The story follows Victoria Page (Ashley Shaw), an aspiring ballerina keen to make her mark and attract the attention of Ballet Impresario, Boris Lermontov (Sam Archer). Despite his initial reluctance, Vicky catches it, fulfilling her dream and securing the lead role, following Prima Ballerina Irina Boronskaja’s misfortune when she sustains an injury. Anjali Mehra is diva-like in her portrayal of Irina, perfectly encapsulating the film siren of the era, supported by performances from the cast that are melodramatic in style, the characters exaggerated to provide a comedic spin and perfectly capturing the essence of cinema’s heyday.
Following a play-within-a-play – or in this case, a ballet-within-a-ballet – the story unfolds through a backstage peek into the world of the artists, the onstage proscenium arch revolving depending on the perspective of the audience and providing scope for some wonderfully insightful moments of the characters waiting in the wings.
The internal version of The Red Shoes ballet played out by the characters is skilfully depicted in monochrome and evocative of a black and white film. The only hint of colour amongst the set and costumes are the red ballet shoes themselves and accents of red in the suit of the seducer, a mirror of Lermatov himself, a forewarning of what is to come.
Matthew Bourne’s New Adventures company are perfectly suited to portray artists consumed by their work, seamlessly blurring the distinction between fiction and reality. The energy from every performer onstage never wanes, from the bustling ensemble scenes, reminiscent of Busby Berkeley and Esther Williams films with the corp de ballet in period swimwear, intricately choreographed so there is almost too much to absorb, to the more intimate pas de deux between Vicky and struggling composer, Julian Craster (Chris Trenfield) as their relationship deepens.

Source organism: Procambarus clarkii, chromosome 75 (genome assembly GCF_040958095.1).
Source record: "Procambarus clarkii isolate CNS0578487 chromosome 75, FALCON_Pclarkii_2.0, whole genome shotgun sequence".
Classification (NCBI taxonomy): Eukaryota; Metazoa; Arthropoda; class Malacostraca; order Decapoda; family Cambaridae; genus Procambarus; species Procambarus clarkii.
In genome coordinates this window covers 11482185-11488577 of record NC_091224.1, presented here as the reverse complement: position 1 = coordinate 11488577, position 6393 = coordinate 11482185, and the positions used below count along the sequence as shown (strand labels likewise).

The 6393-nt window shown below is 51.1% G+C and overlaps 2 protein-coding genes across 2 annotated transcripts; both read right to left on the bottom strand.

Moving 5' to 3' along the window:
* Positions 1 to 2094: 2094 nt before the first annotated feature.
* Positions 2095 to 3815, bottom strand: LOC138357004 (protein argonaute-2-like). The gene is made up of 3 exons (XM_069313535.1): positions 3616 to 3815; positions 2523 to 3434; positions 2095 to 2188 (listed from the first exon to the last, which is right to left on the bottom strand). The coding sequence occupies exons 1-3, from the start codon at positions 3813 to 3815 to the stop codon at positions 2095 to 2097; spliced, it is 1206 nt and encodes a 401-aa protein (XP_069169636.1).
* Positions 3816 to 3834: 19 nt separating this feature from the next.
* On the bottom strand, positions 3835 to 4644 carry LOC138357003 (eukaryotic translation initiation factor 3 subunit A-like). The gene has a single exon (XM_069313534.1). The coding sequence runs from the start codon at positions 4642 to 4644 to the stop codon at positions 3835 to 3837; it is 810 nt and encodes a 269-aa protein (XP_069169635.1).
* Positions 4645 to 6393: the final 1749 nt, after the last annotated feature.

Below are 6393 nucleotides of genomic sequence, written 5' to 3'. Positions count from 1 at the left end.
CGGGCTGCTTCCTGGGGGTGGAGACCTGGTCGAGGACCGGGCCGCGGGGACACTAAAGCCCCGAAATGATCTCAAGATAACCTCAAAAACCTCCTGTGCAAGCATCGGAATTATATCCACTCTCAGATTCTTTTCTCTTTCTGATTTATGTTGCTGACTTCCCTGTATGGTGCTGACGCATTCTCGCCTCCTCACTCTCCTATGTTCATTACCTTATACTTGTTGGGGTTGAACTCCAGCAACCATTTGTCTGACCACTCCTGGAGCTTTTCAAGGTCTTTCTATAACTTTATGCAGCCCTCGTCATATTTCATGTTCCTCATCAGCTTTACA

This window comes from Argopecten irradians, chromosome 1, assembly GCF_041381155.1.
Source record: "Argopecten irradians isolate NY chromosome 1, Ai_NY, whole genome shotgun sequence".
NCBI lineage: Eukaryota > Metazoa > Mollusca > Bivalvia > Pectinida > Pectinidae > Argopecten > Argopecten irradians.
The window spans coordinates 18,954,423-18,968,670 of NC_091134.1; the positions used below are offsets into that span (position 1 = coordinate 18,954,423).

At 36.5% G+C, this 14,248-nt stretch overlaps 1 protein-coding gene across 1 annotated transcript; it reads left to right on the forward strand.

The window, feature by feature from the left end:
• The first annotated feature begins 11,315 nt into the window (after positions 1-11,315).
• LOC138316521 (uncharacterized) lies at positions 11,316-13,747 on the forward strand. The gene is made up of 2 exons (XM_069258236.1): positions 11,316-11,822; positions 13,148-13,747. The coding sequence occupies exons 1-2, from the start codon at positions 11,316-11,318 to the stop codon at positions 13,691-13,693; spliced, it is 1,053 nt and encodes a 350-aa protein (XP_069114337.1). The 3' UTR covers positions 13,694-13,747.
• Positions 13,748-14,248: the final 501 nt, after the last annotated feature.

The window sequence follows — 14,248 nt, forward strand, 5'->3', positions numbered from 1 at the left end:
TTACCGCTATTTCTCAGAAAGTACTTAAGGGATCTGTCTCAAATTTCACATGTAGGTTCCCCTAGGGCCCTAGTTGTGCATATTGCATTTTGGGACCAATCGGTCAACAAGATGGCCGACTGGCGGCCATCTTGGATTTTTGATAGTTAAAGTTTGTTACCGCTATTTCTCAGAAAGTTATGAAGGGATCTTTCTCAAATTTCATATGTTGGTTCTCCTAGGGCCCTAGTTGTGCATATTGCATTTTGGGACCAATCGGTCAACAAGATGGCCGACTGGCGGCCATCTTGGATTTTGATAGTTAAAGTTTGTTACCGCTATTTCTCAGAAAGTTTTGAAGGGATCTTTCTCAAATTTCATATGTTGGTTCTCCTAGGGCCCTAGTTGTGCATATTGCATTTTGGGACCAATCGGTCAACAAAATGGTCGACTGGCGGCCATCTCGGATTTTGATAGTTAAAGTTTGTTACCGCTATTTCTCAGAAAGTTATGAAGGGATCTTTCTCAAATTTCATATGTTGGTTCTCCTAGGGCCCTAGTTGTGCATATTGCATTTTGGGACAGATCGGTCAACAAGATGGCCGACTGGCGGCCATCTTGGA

But herein lies Vicky’s demise and so begins her battle with love versus art. Following her heart, she rejects the fame and the French Riviera in favour of seedy East-End dancehalls, quickly realising this is not providing the fulfilment she craves. Desperate to find it again, she succumbs to the red shoes to become a marionette in the hands of puppeteer Lermatov.
Ashley Shaw’s portrayal of tragic heroine Vicky is near perfect, from her flawless appearance as a Ginger Rogers reincarnation, to her inherent desperation as she admits defeat and ultimately dances herself to her own inevitable demise. The strength of characterisation alongside Matthew Bourne’s vision for the piece, it’s filmic qualities brought to life by Lez Brotherston’s stunning set and costume design is what heightens this production: whilst the ballet itself is strong and precise, it becomes so much more than a dance piece. It becomes a spectacle, a feast of colour and excitement, yet with heart wrenching moments of tragedy. However, through Matthew Bourne, the red shoes will continue to dance on.
Runs until 3rd June 2017 at Sheffield Lyceum Theatre click here to book tickets.
For more information about Matthew Bourne’s New Adventures and the production of The Red Shoes click here
Reviewed on 30th May 2017